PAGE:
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OSU football finals-week report card: Fiesta Bowl-bound Cowboys get high marks

OSU FOOTBALL — For a team sitting 11-1 and headed to the Fiesta Bowl early next month, there were plenty of high grades to be given.
BY GINA MIZELL, Staff Writer, gmizell@opubco.com Published: December 17, 2011
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Oklahoma State has wrapped up finals week, which means it's time to give some grades out to the Cowboy football team that put together the best regular season in school history.

OSU can still capture a program-best 12th win with a Fiesta Bowl victory against Stanford. But for now, let's look at that game as extra credit.

QUARTERBACKS: A

There are plenty of reasons why Brandon Weeden was a serious Heisman contender late in the season and will go down as the best quarterback in OSU history.

Weeden was the orchestrator of the Cowboys' high-powered offense, finishing third in the nation with 360.67 passing yards per game while tossing 34 touchdowns. He became the school's all-time leading passer and set a single-game record for passing yards — twice.

Weeden was particularly sensational during the decisive third quarter of the Texas A&M game, on the two late touchdown drives in OSU's dramatic victory over Kansas State and while facing heavy wind in the Cowboys' drubbing of Texas Tech.

Additionally, Weeden's calm and confident demeanor clearly rubbed off on his teammates, making him the perfect leader for the Cowboys.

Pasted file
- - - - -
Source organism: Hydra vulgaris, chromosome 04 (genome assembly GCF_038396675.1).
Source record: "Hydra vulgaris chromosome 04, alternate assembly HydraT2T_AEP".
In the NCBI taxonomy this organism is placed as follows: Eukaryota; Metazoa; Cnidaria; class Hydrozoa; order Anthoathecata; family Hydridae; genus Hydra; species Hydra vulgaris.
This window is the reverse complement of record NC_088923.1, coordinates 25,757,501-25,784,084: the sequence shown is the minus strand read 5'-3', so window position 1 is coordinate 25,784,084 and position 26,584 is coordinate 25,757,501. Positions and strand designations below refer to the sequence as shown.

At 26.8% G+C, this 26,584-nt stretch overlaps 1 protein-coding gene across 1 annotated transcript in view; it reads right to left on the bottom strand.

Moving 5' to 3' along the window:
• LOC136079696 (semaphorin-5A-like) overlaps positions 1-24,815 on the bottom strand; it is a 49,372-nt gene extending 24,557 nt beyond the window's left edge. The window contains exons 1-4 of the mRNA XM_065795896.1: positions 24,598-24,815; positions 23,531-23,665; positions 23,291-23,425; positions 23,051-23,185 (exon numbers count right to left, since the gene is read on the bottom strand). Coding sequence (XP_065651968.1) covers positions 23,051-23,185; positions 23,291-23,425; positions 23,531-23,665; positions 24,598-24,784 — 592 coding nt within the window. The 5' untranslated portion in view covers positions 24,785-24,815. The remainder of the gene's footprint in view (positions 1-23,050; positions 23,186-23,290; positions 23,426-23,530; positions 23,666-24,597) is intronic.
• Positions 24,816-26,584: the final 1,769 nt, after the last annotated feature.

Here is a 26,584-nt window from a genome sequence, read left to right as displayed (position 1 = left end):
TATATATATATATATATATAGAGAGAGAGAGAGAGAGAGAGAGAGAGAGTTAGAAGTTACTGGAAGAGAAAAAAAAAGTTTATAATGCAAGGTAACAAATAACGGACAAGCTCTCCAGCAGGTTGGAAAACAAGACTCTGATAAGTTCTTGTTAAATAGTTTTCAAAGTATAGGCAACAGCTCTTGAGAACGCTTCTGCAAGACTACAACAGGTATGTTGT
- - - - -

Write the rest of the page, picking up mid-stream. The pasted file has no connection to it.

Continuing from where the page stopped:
Backup Clint Chelf got some snaps during blowouts and performed well, completing 20 of 30 passes for 307 yards, three touchdowns and no interceptions.

RUNNING BACKS: A-

The Cowboys averaged 5.44 yards per carry in their first season without Kendall Hunter.

Other than his mysterious fumble problems in the Texas Tech and Iowa State games, Joseph Randle showed he is one of the conference's best young stars, racking up 23 rushing touchdowns and nearly 1,200 yards. He also caught 38 passes for 238 yards and two touchdowns.

Jeremy Smith started the season as the Cowboys' goal-line back but proved he could also be a home-run threat. True freshman Herschel Sims gained 244 yards on just 31 carries in late playing time.

WIDE RECEIVERS: A

The receivers certainly did their part in making OSU the second-best passing offense in the nation (386.25 yards per game).

Justin Blackmon was a beast again, capturing his second consecutive Biletnikoff Award after compiling 113 catches for 1,336 yards and 15 touchdowns.

But Weeden had plenty of other weapons to distribute the ball to.

The sure-handed Josh Cooper continued to be one of the most valuable yet sometimes overlooked Cowboy, and Tracy Moore emerged as a solid option at the other inside receiver spot. Youngsters Michael Harrison and Josh Stewart each showed flashes that they will be special players by the time their OSU careers are over.

Even without Hubert Anyiam (broken foot) for the last half of the season, the OSU receiving corps was as deep and talented as advertised.

OFFENSIVE LINE: A

This was regarded as a major strength coming into the season, and that held true, despite a season-ending knee injury to starter Jonathan Rush in the Texas A&M game.

The Cowboys allowed just 11 sacks — one came when Weeden stepped out of the back of the end zone against Texas — and the line often opened huge holes for Randle and Smith, particularly against Texas and Missouri.

Tackle Levy Adcock was named a first-team All-American by multiple organizations, and center Grant Garner is regarded as the Cowboys' most important player — at any position — by many teammates and coaches.

The offensive line's worst performance of the season came against Iowa State. It's no coincidence that game was the Cowboys' only loss.

DEFENSIVE LINE: B

OSU struggled to stop the run at times, most notably when facing Texas' Malcolm Brown and Kansas State's Collin Klein, but this group was solid overall.

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